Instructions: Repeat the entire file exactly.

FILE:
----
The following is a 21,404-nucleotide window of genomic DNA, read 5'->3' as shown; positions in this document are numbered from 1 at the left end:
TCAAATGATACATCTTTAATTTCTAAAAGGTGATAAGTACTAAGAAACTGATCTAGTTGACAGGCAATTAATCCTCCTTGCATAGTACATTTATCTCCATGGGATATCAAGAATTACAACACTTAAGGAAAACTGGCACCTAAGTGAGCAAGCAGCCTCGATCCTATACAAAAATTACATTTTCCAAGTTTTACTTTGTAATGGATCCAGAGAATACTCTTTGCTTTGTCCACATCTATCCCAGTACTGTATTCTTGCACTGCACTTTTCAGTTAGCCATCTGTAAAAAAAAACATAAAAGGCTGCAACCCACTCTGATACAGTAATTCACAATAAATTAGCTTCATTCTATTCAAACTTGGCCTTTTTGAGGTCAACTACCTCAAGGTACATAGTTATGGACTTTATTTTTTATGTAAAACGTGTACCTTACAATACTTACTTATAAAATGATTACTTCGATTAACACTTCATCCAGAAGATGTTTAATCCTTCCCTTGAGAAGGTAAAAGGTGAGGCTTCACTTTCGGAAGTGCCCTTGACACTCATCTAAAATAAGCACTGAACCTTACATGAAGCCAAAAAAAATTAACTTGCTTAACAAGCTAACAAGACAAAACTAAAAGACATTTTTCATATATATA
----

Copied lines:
The following is a 21,404-nucleotide window of genomic DNA, read 5'->3' as shown; positions in this document are numbered from 1 at the left end:
TCAAATGATACATCTTTAATTTCTAAAAGGTGATAAGTACTAAGAAACTGATCTAGTTGACAGGCAATTAATCCTCCTTGCATAGTACATTTATCTCCATGGGATATCAAGAATTACAACACTTAAGGAAAACTGGCACCTAAGTGAGCAAGCAGCCTCGATCCTATACAAAAATTACATTTTCCAAGTTTTACTTTGTAATGGATCCAGAGAATACTCTTTGCTTTGTCCACATCTATCCCAGTACTGTATTCTTGCACTGCACTTTTCAGTTAGCCATCTGTAAAAAAAAACATAAAAGGCTGCAACCCACTCTGATACAGTAATTCACAATAAATTAGCTTCATTCTATTCAAACTTGGCCTTTTTGAGGTCAACTACCTCAAGGTACATAGTTATGGACTTTATTTTTTATGTAAAACGTGTACCTTACAATACTTACTTATAAAATGATTACTTCGATTAACACTTCATCCAGAAGATGTTTAATCCTTCCCTTGAGAAGGTAAAAGGTGAGGCTTCACTTTCGGAAGTGCCCTTGACACTCATCTAAAATAAGCACTGAACCTTACATGAAGCCAAAAAAAATTAACTTGCTTAACAAGCTAACAAGACAAAACTAAAAGACATTTTTCATATATATA